Finally, a Study on the Effects of Diet on the Progression of Prostate Cancer
by Dr. Josh Fink
It would be a huge step forward if, one day, Doctors could tell a man that what he eats directly impacts the progression of his disease. This information might empower our patients to directly affect their health on a daily basis based on their eating habits.
In fact, a recent study reveals that a diet of fried foods may be tied to an increased risk of prostate cancer.
The “MEAL” study (or Men’s Eating and Living), sponsored by the National Cancer Institute, is designed to test whether a high-vegetable diet will lower risk for prostate cancer progression compared to a “standard” diet. The MEAL study is crucial to our understanding of the possible relation between consumption of food/food groups and the progression of prostate cancer.
The Clinical Trials Program at Northern Westchester Hospital is excited to present the MEAL study in prostate cancer. True to its name, the MEAL study focuses on whether a man’s nutrition and diet contribute towards the progression of prostate cancer. Although a simple internet search will reveal plenty of information that states certain foods may decrease the incidence of prostate cancer, opinions are still mixed as to whether or not there is truth to the notion that diet plays a role in either the development of prostate cancer or the progression of prostate cancer once it has been diagnosed.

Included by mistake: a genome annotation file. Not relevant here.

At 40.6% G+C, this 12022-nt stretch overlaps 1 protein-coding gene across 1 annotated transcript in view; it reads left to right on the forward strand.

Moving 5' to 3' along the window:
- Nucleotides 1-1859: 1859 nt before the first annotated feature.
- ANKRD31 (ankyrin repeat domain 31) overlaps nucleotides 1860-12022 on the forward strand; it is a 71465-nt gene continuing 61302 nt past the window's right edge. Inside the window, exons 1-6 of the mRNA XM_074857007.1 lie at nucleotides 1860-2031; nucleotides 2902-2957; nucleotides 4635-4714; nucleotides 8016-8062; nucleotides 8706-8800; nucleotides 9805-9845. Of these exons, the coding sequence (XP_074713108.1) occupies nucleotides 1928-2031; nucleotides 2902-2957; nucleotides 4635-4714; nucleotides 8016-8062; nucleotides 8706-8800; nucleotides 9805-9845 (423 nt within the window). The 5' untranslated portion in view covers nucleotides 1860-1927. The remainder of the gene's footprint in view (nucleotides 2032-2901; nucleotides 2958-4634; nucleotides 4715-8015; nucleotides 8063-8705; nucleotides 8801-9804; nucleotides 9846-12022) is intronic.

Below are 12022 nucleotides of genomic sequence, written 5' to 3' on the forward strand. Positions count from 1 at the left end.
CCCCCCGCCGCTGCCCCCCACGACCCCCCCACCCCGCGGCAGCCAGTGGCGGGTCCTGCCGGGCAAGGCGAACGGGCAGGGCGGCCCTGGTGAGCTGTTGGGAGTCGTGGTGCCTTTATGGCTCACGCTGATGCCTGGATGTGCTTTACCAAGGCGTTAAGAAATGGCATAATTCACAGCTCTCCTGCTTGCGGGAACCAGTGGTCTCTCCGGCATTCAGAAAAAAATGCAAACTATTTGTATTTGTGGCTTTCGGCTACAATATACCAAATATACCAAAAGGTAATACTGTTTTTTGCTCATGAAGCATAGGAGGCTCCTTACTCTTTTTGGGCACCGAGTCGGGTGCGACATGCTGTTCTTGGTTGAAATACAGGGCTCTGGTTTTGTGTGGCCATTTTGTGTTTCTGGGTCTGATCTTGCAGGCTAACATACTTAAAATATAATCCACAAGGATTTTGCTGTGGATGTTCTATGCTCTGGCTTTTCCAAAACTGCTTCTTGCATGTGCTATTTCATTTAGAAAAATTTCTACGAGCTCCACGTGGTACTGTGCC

“The MEAL study is designed for men who have been diagnosed with prostate cancer and have been placed on active surveillance, also known as the watch and wait approach. These men have not had chemotherapy, radiation or surgery.” says Dr. Warren Bromberg Chief of Urology Division and Co-Director for the Institute for Robotic and Minimally Invasive Surgery.
The study is being conducted by some of New York’s most premier oncologists and surgeons, including Northern Westchester Hospital’s very own Dr. Jonathan Goldberg, Dr. Thomas Lester, Dr. Julie Gold, Dr. Jeffrey Halaas, Dr. Warren Bromberg, and Dr. Jerry Weinberg.
The Clinical Trials Program at Northern Westchester Hospital is actively recruiting patients. For more information about joining the MEAL study, please call 914-666-1366 or submit a message today.
More information about this trial can be found at the Northern Westchester Hospital Clinical Trials Program, www.nwhc.net/clinicaltrials.
Editor’s Note: Joshua Fink, MD, is Medical Director of the NWH Clinical Trials Program.